Things are worse in Beit Jalla, a Christian village next to Bethlehem. Above it sits Gilo, which the Palestinians call a settlement and the Israelis a neighborhood. (It was built after 1967 in occupied territory on land confiscated from Palestinians. Israeli banks gave low-interest loans and the government subsidies to persuade people to move there.) The IDF closed the town, so I leave my car and walk over concrete barriers to get in. I visit the Amaya family, whose three-story house wears bullet holes in windows and walls to show it is one of the closest to Gilo. Each of the three Amaya brothers lives with his wife and children on a different floor. The children become terrified after dark. Elias Amaya, who is thirty-eight and runs a cellphone business, tells me that if anyone shoots at Gilo near his house, he tells him to stop. Not only because it invites Israeli tank and rocket fire, but because it is useless. (It may not be as useless as he thinks, because some Israelis have left Gilo in the last month. House prices, the greatest indicator of all, are collapsing.) Elias's sister-in-law said that, while some of her neighbors have died, she retains friendships with Israelis. Some have called offering to take her children in until the shooting stops. Elias says in words familiar to Israelis who settled in Palestine before 1948: "We need a real state. Not one without weapons, without borders. We need a minimum to live." This is a rebellion, across the West Bank and Gaza, against the two O's: Occupation and Oslo, under whose accords the occupation continues and the settlements expand.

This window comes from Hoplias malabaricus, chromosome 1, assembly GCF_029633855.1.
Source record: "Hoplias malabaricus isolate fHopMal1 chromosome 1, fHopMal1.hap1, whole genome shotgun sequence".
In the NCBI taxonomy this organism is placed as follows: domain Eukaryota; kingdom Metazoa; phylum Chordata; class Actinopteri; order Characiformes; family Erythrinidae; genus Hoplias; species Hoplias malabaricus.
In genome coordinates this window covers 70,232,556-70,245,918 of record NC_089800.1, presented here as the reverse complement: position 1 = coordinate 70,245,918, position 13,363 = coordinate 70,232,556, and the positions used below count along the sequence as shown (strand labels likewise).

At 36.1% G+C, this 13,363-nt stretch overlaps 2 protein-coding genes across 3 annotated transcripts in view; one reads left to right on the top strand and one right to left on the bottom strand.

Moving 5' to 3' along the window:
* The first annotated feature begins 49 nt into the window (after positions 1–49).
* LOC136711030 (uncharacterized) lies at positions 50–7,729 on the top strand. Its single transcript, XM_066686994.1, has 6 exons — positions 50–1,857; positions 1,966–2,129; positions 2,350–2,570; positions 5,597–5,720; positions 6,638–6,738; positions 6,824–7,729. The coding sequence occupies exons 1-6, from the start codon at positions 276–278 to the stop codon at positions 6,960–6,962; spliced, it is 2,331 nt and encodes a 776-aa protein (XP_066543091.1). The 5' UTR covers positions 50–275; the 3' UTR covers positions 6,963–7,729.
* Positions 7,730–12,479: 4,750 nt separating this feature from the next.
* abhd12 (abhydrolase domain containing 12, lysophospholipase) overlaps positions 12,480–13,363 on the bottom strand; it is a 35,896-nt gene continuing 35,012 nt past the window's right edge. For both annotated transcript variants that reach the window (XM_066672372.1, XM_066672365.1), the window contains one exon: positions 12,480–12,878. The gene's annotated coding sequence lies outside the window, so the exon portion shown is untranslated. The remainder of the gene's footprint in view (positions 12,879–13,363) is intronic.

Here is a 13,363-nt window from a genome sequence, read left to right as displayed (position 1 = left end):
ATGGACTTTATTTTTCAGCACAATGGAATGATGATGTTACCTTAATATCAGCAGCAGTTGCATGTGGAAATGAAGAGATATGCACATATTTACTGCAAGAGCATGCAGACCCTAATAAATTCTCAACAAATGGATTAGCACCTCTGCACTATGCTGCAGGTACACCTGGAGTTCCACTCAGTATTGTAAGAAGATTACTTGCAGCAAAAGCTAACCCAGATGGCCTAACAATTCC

The Israeli response to Palestinian attacks has been, to put it midly, disproportionate. The night after I left Beit Jalla, another Israeli rocket barrage killed a German physician who lived and worked in the town of 14,000 souls. Amnesty International issued a report on 19 October, and things are worse now, saying that "Israeli security forces repeatedly resorted to excessive use of lethal force in circumstances in which neither their lives nor the lives of others were in imminent danger, resulting in unlawful killings." Amnesty observers recorded the repeated use of CS gas, rubber-coated metal bullets and live ammunition. Yet, Amnesty wrote, the Israelis have experience of effective non-lethal crowd control. In July and August 1999, riots in Jerusalem "were policed without resort to firearms." Those demonstrators were Ultra-Orthodox Jews, who like some settlers in the last few weeks, confronted the army when it disagreed with Israeli policy. Amnesty noted that in fifty years of Israeli history "no demonstration organized by a Jewish group has ever been fired on, even by rubber bullets."